“It was December 1984, Faisalabad and I was in my final year of MA English, when I got engaged to a handsome boy from Karachi. Like all other girls, I packed up my books since my marriage was to be in less than 3 months time. My teachers, especially my Dean, tried convincing me to continue with my studies and complete my Masters, but I didn't pay heed.
However, my dean (May Allah bless his soul) didn't give up and on the day of my marriage, he approached my would-be husband and mother-in-law (both complete strangers to him), told them how brilliant a student I was, and pleaded that I may be allowed to give my final exams in June. They both agreed to allow me to continue if I wanted.
I was not aware of all these 'negotiations'. It was only when I went back to meet my parents before proceeding for honeymoon, that my dean came over and reminded my husband of his promise. My husband said he has no objection, in fact he would love it if I completed my studies. I was flabbergasted, but my husband, my dean, my parents, and above all, my mother-in-law convinced me saying 'sirf 2 maheenoon ki tu baat hai". So I reluctantly stayed back, and sat for my final exams in June and immediately afterwards rushed back to Karachi as though if I stayed one day more, my dean may ask me to enroll in MPhil too! I didn't even come back to receive my degree, or write back to him when he wrote to congratulate me on my success. Little did
I know how grateful I would be to him in my later life!
Life was going smoothly- I had a very loving husband, three beautiful kids, supportive in-laws, and a nice, cosy house. I never gave a second thought to my degree, or took up any vocation even though my in-laws were very open minded and most of women in the family were working ladies.
And then July 17 1994 came, when in a spur of moment I lost my husband in an accident. Life came to a stand still! There I was...29 years old, with 3 kids of 7, 5 and 3 years of age- no money in the bank and no source of income. The only consolation was the moral and psychological support of both my families; My own and my in-laws. I had three options: go live with my parents /brothers, live with my in-laws as a dependent or live with my in-laws but fend for myself and the kids. I chose the last one.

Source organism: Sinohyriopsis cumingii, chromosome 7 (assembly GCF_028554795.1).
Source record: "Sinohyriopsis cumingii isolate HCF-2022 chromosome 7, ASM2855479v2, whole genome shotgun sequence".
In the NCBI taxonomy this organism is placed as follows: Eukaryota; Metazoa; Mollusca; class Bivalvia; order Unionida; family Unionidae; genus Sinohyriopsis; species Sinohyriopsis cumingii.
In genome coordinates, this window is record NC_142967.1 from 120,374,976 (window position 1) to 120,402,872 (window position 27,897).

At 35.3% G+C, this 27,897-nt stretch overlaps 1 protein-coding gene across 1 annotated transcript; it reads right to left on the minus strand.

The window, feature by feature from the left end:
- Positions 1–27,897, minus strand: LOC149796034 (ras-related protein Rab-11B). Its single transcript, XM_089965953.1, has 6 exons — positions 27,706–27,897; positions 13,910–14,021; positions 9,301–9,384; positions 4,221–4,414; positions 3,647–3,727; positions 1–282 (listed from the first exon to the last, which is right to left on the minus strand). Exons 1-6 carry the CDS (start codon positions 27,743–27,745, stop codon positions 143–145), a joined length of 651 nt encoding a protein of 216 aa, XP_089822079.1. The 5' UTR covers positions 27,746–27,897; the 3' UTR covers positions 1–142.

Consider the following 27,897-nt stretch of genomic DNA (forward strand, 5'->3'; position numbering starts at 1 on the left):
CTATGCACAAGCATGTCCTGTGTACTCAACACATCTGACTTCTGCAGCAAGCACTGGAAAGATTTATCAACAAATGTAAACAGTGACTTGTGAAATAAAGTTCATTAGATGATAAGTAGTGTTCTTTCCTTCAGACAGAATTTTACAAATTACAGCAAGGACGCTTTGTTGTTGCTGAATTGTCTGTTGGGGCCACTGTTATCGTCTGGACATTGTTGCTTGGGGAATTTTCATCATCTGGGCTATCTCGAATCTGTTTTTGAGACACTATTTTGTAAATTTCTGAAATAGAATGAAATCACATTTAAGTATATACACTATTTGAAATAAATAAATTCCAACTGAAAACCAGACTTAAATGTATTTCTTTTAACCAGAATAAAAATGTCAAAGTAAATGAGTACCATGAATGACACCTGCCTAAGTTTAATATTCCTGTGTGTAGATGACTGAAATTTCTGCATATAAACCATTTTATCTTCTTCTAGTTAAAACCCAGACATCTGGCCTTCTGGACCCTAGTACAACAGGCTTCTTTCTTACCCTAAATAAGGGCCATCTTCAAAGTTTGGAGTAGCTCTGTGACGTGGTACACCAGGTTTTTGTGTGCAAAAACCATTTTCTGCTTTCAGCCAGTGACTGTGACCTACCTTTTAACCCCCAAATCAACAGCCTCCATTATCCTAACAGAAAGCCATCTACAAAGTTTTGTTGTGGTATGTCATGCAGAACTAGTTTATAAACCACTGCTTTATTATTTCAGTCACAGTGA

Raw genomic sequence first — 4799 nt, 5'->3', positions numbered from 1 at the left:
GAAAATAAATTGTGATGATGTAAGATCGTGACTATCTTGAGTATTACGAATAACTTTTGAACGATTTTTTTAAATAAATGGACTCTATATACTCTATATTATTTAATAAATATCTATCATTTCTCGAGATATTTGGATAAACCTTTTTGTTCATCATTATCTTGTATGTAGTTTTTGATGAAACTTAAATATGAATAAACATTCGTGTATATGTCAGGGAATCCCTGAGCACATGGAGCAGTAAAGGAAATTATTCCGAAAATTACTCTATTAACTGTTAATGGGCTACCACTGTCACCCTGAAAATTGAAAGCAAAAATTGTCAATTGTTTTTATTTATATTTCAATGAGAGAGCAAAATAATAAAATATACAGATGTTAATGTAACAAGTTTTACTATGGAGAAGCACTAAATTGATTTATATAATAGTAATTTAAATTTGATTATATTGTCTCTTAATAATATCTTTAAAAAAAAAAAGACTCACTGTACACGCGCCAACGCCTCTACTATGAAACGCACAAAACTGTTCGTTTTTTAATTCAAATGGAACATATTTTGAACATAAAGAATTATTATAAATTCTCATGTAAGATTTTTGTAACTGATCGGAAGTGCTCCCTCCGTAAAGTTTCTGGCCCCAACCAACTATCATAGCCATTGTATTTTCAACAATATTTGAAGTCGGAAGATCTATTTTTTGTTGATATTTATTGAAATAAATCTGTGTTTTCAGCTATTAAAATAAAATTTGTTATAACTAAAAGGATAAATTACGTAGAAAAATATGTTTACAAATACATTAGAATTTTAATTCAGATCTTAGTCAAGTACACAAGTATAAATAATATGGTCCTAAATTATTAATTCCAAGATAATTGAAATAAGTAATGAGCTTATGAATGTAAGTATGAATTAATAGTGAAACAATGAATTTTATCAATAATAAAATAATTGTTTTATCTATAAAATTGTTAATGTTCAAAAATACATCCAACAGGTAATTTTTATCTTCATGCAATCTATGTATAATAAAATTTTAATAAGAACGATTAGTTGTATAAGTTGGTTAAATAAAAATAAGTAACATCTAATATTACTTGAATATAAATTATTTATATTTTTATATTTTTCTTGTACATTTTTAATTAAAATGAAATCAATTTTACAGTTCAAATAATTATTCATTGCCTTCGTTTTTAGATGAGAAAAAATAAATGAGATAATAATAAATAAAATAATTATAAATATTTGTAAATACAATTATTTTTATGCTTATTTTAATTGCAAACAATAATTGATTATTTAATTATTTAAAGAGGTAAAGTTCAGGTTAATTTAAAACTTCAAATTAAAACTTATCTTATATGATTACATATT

It was then that I realized what a blessing in disguise my dean, my mentor, my Mohsin, Prof Sahib had been for me. Had he not insisted on my completing my education I wouldn't have had landed up with a good job. He was a true visionary teacher in all regards. What had he to gain had I not completed my education? He had so many students! The question perplexed me in the beginning until I met him 5 year after my graduation and asked him point blank. He smiled and said: "I have always taken each of my student as an individual, full of possibilities, full of promises...each can play an effective role in making this world better. My role, as a teacher, is to brush and hone their skills. I saw a brilliant teacher in you, an enthusiastic learner, an eager student of Literature so how could I possibly let it go waste?"
These words of his resonated in my mind when I chose which job to take. With him as my role model, I opted for the teaching profession. Though I used to dislike the concept of being a teacher in my student life, it was my professors sheer trust in my abilities that I became an educator and have never regretted it since. Today, after almost 22 years of experience, I can proudly say that I would never be anything other than an educator. He was the most dedicated, devoted and enthusiastic teacher I have ever come across, and I try my level best to follow his footsteps.
In short what I want to say is that life is very unpredictable. Man proposes, God disposes! But still Allah SubhanTaalaa surrounds us with people and opportunities at times when we least expect them or are not able to understand the reasons why such and such thing happen- but it is God's way of equipping us for later days. Life has not been a bed of roses ever since I lost my husband, but one thing which kept me going, apart from my kids, was the love, respect and affection I received from my students. I just pray and wish that I may also be a beacon of light, an enabler, a mentor in their life as Sajjad Sahib had been in mine. Today he is no more, but I will be indebted to him forever. May Allah rest his soul in peace, Ameen!”